Someone told me once that a photon can be in the same exact location of another photon. Because they are bosons and have spin 1 you can have billions of photons occupy the same location.

I was wondering if that is true, how can you tell you are dealing with two or more photons and not a single photon. The energy level of that "bunch" of photons doesn't change at that location since having many photons occupy a same one location doesn't change their wavelengths.

And by having photons at the same location it becomes indistinguishable to tell them apart. How then can we say that there are many photons at this location and not be able to measure their quantity?

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    $\begingroup$ A photon is an amount of electromagnetic field energy. The electromagnetic field allows for linear superposition. Why is it so strange that two identical amounts of em field energy can be in the same state, including that they can be measured in the same location at the same time? I find it much stranger how spin 1/2 fermions "know" how not to overlap more than two at a time. I could never develop an intuition for that. I just shut up and (let other people) calculate. $\endgroup$ Commented Apr 29, 2023 at 4:55

1 Answer 1


A BEC is a matter of dilute gas of low densities called bosons cooled to temperatures close to absolute zero. Under such conditions, a large fraction of the bosons occupy the same quantum state, at which point quantum phenomena, like wavefunction interference become apparent macroscopically.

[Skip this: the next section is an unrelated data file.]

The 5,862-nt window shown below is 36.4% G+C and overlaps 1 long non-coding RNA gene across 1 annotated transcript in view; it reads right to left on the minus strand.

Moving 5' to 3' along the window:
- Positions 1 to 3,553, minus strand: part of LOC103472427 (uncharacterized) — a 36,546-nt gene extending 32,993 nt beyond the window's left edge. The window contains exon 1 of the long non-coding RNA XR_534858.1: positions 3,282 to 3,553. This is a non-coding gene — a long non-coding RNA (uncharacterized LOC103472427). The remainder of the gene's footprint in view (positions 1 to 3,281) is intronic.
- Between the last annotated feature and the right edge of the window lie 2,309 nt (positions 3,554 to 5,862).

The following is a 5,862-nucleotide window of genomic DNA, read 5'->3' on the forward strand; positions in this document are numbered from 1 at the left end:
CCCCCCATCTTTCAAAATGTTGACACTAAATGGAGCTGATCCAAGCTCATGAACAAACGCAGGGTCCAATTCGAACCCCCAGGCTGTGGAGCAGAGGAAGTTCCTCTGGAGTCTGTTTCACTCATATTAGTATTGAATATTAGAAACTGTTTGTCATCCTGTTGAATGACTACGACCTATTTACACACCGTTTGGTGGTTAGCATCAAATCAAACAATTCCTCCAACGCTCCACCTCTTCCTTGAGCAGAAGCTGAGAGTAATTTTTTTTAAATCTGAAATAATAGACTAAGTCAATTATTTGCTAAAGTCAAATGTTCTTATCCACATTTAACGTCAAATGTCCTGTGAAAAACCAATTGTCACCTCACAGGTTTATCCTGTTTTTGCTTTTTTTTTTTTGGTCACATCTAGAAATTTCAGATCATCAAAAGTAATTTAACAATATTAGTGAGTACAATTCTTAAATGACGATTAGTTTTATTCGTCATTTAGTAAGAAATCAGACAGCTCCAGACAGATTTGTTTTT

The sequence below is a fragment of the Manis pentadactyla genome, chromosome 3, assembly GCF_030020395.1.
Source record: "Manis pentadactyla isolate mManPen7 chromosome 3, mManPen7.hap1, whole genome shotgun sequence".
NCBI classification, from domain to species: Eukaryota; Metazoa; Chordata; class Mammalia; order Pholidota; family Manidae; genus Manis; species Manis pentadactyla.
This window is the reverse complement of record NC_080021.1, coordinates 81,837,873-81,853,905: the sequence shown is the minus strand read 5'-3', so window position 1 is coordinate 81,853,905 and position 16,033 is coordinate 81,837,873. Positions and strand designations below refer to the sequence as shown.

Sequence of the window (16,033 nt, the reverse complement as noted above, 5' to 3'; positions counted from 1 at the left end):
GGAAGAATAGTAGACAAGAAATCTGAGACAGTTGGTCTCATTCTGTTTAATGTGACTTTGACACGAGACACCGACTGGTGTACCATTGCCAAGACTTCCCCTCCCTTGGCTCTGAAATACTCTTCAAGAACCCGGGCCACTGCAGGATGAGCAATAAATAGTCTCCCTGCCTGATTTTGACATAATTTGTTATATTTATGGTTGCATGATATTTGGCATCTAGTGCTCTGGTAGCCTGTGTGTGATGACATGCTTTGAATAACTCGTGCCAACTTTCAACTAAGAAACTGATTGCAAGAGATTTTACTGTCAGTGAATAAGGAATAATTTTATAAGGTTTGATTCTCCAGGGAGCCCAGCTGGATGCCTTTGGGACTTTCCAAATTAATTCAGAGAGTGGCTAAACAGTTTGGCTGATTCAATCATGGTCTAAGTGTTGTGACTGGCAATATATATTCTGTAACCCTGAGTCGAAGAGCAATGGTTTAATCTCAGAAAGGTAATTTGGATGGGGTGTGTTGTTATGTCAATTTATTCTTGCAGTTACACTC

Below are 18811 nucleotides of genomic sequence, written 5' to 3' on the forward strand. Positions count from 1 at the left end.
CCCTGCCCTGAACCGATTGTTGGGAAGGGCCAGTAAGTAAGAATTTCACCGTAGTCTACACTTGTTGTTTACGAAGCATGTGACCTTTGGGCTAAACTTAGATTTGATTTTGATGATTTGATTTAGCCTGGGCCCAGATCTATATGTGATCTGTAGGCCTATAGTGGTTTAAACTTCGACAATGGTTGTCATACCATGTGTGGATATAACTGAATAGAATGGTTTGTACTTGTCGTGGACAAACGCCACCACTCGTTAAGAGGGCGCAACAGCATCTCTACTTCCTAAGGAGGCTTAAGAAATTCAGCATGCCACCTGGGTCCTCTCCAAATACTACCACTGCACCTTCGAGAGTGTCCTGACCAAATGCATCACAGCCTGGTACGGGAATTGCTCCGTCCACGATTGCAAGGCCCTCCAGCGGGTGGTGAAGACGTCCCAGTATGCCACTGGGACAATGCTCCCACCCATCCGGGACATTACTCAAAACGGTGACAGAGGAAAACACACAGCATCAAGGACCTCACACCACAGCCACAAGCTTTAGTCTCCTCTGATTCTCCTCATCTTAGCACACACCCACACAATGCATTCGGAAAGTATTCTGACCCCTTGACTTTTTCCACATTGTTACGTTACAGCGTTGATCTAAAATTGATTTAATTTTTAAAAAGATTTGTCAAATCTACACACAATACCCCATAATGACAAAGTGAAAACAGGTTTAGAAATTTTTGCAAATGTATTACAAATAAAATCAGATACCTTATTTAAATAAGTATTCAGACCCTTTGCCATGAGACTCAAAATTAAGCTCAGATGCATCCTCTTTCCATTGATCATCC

Theoretically nothing prevent the bosons from occupying the same location. The state is not perfectly localized, because their state is not exactly zero momentum. The HUP puts a lower limit on their localization.

What prevents bosons from occupying the same location?

It is possible to create a BEC of just photons, in this case they are using optical microcavity.

Can a system entirely of photons be a Bose-Einsten condensate?

We correspondingly expect a Bose-Einstein condensation when the photon wave packets spatially overlap at low temperatures or high densities, i.e. the phase space density 2 nth exceeds a value near unity. Here n denotes the number density, photons per area, andth  h/ 2mph kBT  1.58m (defined in analogy to e.g. a gas of atoms17) the de Broglie wavelength associated with the thermal motion in the resonator plane.

Now you are asking about the number of photons in the condensate. In this case, they had 77000 photons.

At room temperature (T = 300 K), we arrive at 77000 Nc .



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